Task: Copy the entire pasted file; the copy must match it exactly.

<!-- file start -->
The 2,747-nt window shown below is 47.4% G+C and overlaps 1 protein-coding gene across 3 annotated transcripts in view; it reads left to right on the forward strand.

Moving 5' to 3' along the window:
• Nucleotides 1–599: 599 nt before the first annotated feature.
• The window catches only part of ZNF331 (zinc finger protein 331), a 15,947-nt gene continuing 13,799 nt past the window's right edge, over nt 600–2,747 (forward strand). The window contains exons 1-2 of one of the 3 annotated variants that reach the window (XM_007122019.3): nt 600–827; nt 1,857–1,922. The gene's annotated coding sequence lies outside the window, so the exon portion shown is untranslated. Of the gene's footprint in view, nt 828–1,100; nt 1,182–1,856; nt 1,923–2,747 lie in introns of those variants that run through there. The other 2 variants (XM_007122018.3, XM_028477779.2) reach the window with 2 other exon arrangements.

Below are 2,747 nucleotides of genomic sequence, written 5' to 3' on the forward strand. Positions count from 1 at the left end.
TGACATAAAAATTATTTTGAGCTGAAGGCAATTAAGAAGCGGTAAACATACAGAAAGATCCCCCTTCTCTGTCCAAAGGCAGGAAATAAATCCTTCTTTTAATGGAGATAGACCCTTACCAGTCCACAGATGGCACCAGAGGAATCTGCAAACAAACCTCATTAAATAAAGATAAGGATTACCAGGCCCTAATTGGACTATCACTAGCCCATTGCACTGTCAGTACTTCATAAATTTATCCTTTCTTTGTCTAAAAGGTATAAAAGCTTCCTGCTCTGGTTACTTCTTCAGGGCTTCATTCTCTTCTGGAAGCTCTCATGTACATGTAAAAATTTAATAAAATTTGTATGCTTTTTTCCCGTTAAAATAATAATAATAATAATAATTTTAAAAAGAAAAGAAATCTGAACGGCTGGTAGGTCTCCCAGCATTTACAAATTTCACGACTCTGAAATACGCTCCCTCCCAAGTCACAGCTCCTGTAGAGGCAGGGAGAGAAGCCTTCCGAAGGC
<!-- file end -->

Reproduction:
The 2,747-nt window shown below is 47.4% G+C and overlaps 1 protein-coding gene across 3 annotated transcripts in view; it reads left to right on the forward strand.

Moving 5' to 3' along the window:
• Nucleotides 1–599: 599 nt before the first annotated feature.
• The window catches only part of ZNF331 (zinc finger protein 331), a 15,947-nt gene continuing 13,799 nt past the window's right edge, over nt 600–2,747 (forward strand). The window contains exons 1-2 of one of the 3 annotated variants that reach the window (XM_007122019.3): nt 600–827; nt 1,857–1,922. The gene's annotated coding sequence lies outside the window, so the exon portion shown is untranslated. Of the gene's footprint in view, nt 828–1,100; nt 1,182–1,856; nt 1,923–2,747 lie in introns of those variants that run through there. The other 2 variants (XM_007122018.3, XM_028477779.2) reach the window with 2 other exon arrangements.

Below are 2,747 nucleotides of genomic sequence, written 5' to 3' on the forward strand. Positions count from 1 at the left end.
TGACATAAAAATTATTTTGAGCTGAAGGCAATTAAGAAGCGGTAAACATACAGAAAGATCCCCCTTCTCTGTCCAAAGGCAGGAAATAAATCCTTCTTTTAATGGAGATAGACCCTTACCAGTCCACAGATGGCACCAGAGGAATCTGCAAACAAACCTCATTAAATAAAGATAAGGATTACCAGGCCCTAATTGGACTATCACTAGCCCATTGCACTGTCAGTACTTCATAAATTTATCCTTTCTTTGTCTAAAAGGTATAAAAGCTTCCTGCTCTGGTTACTTCTTCAGGGCTTCATTCTCTTCTGGAAGCTCTCATGTACATGTAAAAATTTAATAAAATTTGTATGCTTTTTTCCCGTTAAAATAATAATAATAATAATAATTTTAAAAAGAAAAGAAATCTGAACGGCTGGTAGGTCTCCCAGCATTTACAAATTTCACGACTCTGAAATACGCTCCCTCCCAAGTCACAGCTCCTGTAGAGGCAGGGAGAGAAGCCTTCCGAAGGC